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Manitoba History: Review: Jennifer S. H. Brown, W. J. Eccles and Donald P. Heldman (editors), The Fur Trade Revisited: Selected Papers of the Sixth North American Fur Trade Conference, Mackinac Island, Michigan, 1991

by A. Ernest Epp
Department of History, Lakehead University

Number 32, Autumn 1996

This article was published originally in Manitoba History by the Manitoba Historical Society on the above date. We make this online version available as a free, public service. As an historical document, the article may contain language and views that are no longer in common use and may be culturally sensitive in nature.

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Jennifer S. H. Brown, W. J. Eccles, and Donald P. Heldman, eds. The Fur Trade Revisited: Selected Papers of the Sixth North American Fur Trade Conference, Mackinac Island, Michigan, 1991. East Lansing and Mackinac Island: Michigan State University Press/Mackinac State Historic Parks, 1994. pp. xx, 536, maps, ill. ISBN 0-87013-348-9.

If the Sixth North American Fur Trade Conference in September 1991 was not the best ever, this selection of conference papers presented at the Grand Hotel in September 1991 is certainly the most handsome of the volumes resulting from this series of conferences that began in St. Paul, Minnesota, in 1965. More than four pages are required to list the photographs, charts, maps, and diagrams that grace this publication. These illustrations complement the papers in eight sections that explore transatlantic fur markets and entrepreneurs; Native people and changing trade relations; becoming a trader: origins, lives, and survival; the fur trade at Mackinac; archaeology and material culture; changes into the twentieth century; and fur trade literature and interpretation.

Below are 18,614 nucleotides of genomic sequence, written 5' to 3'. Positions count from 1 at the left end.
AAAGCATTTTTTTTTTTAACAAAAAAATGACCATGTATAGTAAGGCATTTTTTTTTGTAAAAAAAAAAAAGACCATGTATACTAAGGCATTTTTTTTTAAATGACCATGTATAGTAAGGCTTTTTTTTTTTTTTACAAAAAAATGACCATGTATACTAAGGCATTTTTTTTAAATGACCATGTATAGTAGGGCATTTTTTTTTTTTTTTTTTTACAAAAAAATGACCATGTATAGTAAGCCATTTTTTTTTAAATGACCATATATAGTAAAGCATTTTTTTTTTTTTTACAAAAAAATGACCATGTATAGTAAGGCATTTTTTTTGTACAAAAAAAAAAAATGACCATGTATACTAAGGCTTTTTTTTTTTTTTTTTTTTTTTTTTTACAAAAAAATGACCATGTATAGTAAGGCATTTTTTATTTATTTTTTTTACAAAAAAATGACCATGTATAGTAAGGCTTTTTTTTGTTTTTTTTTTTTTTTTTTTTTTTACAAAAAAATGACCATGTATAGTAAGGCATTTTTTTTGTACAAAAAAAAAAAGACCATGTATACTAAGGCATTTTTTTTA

Reconstructed Fort Michilimackinac at the Straits of Mackinac, Michigan.
Source: Mackinac Island State Park Commission

Assessing these papers in chronological order demonstrates the importance of this conference. The eighteenth-century fur trade, which met both the Aboriginal demand for European manufactures and the European demand for raw materials, is particularly illuminated. Thomas Wien examines the export of fine furs and peltries to Europe in a complement to his study of the beaver trade in the 1990 Journal of the Canadian Historical Association and continues to wrestle with the question: how did the Canadian traders out of Montreal succeed, given the high costs that they faced during the French era? Theresa M. Schenck scans the history of one notable trading family of the upper Great Lakes region, the Cadottes, whose activity began in the French era and continued in association with Alexander Henry, the North West Company, and the American Fur Company. Helen Hornbeck Tanner considers the career of an eighteenth-century coureur de bois, Louis La France, who was born at Michilimackinac of a French father and an Anishinabeg mother about 1707 and traded with Montreal, Oswego, and York Factory at various times between 1723 and 1742. Douglas A. Birk explores the river portages of Minnesota and northern Wisconsin first discovered by Aboriginal travellers and used by coureurs de bois and licensed traders to reach their Aboriginal trade partners. Dean L. Anderson’s analysis of some seventy Montreal trade invoices demonstrates that cloth and clothing dominated the French trade in the western Great Lakes region between 1715 and 1760. Charles J. Rinehart’s survey of brass and silver crucifixes and medallions unearthed at Michilimackinac reveals the importance of such goods, however, as does James R. Duncan’s description of various kinds of English guns traded to the Missouri Osage during the eighteenth century. Kathleen Pickering analyses the impact of European trade on the Lakota mode of production as these Sioux moved from south central Minnesota into the Missouri basin and became buffalo hunters there. Timothy K. Perttula focuses the social and cultural changes among the Caddoan Indians of the southern Mississippi valley resulting from trade with the French and Spaniards. James L. Hansen points to nineteenth-century U.S. treaty documentation for information about the mixed-blood offspring of fur traders and Aboriginal women.